The last thing I’d like to mention is about the different modes, or really one mode in particular. They give you the standard Grand Prix, Single Race, Battle games, and Time Attack modes, but there’s also a World Tour mode. World Tour is set up similar to Diddy Kong Racing in that you have to win races to get stars to unlock more races/characters/mods, but the visual set up is akin to Super Mario Galaxy 2. You go along the map and select whichever races are available, and there are also a large assortment of race types in this mode. There are normal races, but also Sprint (essentially a Time Attack race against a ghost), Boost Challenges and Drift Challenges (getting boosts/doing drifts momentarily stops the countdown timer), Ring Races (flying through a series of rings), Versus (racing one on one against a series of opponents), Boost Races (no powerups, but there are a lot more boost pads on the track), Battle Races (defeating all opponents and/or getting first place without getting killed), Traffic Attack (weaving through waves of traffic), and Pursuit (chasing after a tank to blow it up with missiles). These help to make the World Tour mode a lot more fun, and some of them change the location of the track itself. I was a little surprised doing the Ring Race on the After Burner track, as it has you flying through one of the aircraft carriers at one point, something that isn’t possible during a normal race.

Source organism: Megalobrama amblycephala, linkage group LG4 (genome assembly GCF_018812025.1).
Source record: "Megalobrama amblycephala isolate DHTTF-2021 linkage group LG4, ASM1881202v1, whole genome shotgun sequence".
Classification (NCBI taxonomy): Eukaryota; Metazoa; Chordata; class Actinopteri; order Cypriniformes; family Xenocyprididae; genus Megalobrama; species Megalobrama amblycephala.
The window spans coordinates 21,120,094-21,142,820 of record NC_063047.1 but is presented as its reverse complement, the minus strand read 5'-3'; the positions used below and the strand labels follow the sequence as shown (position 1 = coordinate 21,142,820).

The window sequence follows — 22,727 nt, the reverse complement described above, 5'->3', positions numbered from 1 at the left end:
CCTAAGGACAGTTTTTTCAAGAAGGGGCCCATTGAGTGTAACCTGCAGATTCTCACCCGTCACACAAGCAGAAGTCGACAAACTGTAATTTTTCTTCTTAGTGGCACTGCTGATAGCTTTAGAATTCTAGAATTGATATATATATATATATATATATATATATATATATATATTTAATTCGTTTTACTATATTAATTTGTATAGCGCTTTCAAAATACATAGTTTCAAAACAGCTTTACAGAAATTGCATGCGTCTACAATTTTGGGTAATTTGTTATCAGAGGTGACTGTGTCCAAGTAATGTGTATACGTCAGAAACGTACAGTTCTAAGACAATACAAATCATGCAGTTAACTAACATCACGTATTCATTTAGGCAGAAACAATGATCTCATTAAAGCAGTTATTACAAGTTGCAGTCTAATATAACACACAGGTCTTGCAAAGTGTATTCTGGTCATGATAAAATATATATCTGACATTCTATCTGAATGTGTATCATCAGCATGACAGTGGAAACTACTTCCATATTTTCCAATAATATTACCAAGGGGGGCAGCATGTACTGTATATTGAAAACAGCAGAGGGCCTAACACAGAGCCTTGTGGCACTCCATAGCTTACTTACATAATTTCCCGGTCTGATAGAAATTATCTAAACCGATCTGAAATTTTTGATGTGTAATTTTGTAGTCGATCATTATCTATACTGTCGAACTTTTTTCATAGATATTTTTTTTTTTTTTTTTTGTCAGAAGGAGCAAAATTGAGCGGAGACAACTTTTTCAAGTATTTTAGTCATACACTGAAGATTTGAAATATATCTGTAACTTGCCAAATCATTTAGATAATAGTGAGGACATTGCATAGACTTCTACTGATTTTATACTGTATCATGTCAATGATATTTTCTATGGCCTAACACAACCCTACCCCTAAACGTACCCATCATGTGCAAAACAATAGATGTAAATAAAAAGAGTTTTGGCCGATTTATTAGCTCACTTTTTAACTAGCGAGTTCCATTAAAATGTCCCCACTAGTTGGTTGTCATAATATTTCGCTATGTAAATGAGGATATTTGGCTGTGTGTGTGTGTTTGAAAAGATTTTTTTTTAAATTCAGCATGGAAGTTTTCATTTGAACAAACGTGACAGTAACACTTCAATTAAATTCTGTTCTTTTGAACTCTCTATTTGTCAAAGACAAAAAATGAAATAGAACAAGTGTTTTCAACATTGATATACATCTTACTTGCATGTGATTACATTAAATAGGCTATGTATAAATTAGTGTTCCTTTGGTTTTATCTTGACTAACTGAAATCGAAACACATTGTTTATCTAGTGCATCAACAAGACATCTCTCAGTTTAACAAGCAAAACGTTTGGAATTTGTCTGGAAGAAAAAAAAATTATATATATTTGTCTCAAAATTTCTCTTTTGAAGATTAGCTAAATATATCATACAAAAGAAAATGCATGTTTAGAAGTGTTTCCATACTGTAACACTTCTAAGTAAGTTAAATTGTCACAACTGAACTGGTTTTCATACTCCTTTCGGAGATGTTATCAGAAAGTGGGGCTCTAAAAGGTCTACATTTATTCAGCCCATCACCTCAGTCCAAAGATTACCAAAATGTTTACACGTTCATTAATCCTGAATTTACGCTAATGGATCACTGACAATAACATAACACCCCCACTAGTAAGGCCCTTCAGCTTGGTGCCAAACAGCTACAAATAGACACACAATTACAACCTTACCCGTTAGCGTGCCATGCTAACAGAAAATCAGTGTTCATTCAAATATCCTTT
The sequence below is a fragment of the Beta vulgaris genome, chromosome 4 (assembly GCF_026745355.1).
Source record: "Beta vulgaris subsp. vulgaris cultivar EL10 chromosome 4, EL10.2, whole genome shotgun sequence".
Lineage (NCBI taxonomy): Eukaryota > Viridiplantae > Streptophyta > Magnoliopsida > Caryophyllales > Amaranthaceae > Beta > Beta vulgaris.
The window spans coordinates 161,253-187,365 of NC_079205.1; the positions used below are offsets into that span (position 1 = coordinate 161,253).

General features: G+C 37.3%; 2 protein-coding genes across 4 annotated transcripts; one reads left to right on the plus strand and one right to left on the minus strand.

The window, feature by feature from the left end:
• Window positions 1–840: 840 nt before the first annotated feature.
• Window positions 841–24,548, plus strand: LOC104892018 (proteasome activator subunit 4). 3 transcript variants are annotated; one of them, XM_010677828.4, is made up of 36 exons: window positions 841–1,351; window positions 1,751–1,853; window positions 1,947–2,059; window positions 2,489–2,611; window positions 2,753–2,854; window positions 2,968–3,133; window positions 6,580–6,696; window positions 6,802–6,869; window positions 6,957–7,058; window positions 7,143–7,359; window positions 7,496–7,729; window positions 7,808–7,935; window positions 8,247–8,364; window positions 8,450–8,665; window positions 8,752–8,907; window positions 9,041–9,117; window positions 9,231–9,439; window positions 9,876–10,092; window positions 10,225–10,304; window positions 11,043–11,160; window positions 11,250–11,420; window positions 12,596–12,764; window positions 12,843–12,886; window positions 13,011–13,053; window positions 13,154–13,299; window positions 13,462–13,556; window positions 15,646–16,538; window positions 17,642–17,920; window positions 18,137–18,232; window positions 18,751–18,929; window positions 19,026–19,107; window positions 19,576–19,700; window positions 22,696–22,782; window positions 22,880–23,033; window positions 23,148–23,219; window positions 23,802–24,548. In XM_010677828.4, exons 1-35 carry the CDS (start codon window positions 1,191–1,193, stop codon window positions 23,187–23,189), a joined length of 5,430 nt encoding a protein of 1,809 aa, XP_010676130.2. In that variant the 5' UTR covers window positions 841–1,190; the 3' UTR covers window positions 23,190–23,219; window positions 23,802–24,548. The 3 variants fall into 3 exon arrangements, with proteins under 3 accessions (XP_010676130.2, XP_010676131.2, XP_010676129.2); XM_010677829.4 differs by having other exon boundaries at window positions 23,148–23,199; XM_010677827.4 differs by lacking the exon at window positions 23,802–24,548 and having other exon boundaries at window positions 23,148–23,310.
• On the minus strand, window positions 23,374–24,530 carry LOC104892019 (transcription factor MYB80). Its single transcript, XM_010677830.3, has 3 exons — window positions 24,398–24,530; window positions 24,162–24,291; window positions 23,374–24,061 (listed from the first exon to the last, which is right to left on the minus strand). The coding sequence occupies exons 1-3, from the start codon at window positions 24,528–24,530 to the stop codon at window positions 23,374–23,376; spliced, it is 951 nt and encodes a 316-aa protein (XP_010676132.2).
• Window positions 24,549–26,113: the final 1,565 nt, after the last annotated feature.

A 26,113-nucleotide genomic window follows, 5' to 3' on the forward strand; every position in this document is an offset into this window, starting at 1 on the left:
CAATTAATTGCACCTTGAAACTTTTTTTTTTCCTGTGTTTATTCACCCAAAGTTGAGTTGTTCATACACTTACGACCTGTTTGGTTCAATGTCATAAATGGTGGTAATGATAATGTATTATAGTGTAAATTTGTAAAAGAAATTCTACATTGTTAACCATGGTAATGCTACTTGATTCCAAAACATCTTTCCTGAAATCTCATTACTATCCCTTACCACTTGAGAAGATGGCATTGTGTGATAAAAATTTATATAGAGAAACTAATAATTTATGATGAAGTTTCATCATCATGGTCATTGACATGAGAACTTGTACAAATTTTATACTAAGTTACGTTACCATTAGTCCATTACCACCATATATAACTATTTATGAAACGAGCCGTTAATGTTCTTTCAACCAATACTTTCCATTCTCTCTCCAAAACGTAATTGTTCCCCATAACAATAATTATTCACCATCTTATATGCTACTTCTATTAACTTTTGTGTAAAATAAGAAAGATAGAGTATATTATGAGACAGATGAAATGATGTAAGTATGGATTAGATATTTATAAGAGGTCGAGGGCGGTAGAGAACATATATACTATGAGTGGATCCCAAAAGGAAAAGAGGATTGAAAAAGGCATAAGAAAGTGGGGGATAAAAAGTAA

Overall, this game is fantastic. Boasting a wide variety of selectable characters with modifiable vehicles, excellent track designs, and a huge amount of game types, Sonic & All-Stars Racing: Transformed is recommended to all kart racing gamers, and may make you reconsider your excitement for Mario Kart 8.

DISCLAIMER: Racing games are a genre that keep getting noticeably better as technology improves. Mario Kart 8 could in fact be really awesome, and I’m not attempting to tell you not to get it. However, as someone who has been a loyal Nintendo fan since 1986 and has played every Mario Kart game in the series (as well as tons of others, like Diddy Kong Racing, Crash Team Racing, LittleBigPlanetKarting, Pac-Man Rally, Konami Krazy Racers, and Lego Racers), I’m simply asking you not to dismiss Sonic Transformed as I feel it has set the bar higher than any Mario Kart game has for a long time. Double Dash was great, but I’d argue that the series hasn’t brought much to the table since then that didn’t just feel like the same game with a cheap new gimmick attached.

DOUBLE DISCLAIMER: I’m apparently the only person in the world who thought (and still thinks) that Mario Kart 64 was an awful game.

The Isometric Perspective #32 – Video Game Cover Musicians

Skeletroy, Grant, and JimmyTR talk about some of their favorite musicans and bands who make music based on video games. NOTE: Episodes 30 and 31 were recorded after this one, so any mentions of “the last episode” refer to episode 29.

Check out this episode